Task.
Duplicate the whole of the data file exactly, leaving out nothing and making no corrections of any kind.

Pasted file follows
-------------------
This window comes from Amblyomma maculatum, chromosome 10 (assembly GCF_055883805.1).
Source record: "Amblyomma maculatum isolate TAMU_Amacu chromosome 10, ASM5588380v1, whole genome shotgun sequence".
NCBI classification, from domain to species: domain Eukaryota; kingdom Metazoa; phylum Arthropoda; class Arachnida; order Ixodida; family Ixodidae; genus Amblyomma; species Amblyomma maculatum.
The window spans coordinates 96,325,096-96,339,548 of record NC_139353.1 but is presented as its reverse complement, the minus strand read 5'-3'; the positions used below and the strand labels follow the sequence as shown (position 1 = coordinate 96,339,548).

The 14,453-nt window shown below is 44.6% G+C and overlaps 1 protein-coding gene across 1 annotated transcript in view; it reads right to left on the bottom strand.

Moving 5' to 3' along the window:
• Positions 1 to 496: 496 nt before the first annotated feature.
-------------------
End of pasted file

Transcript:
This window comes from Amblyomma maculatum, chromosome 10 (assembly GCF_055883805.1).
Source record: "Amblyomma maculatum isolate TAMU_Amacu chromosome 10, ASM5588380v1, whole genome shotgun sequence".
NCBI classification, from domain to species: domain Eukaryota; kingdom Metazoa; phylum Arthropoda; class Arachnida; order Ixodida; family Ixodidae; genus Amblyomma; species Amblyomma maculatum.
The window spans coordinates 96,325,096-96,339,548 of record NC_139353.1 but is presented as its reverse complement, the minus strand read 5'-3'; the positions used below and the strand labels follow the sequence as shown (position 1 = coordinate 96,339,548).

The 14,453-nt window shown below is 44.6% G+C and overlaps 1 protein-coding gene across 1 annotated transcript in view; it reads right to left on the bottom strand.

Moving 5' to 3' along the window:
• Positions 1 to 496: 496 nt before the first annotated feature.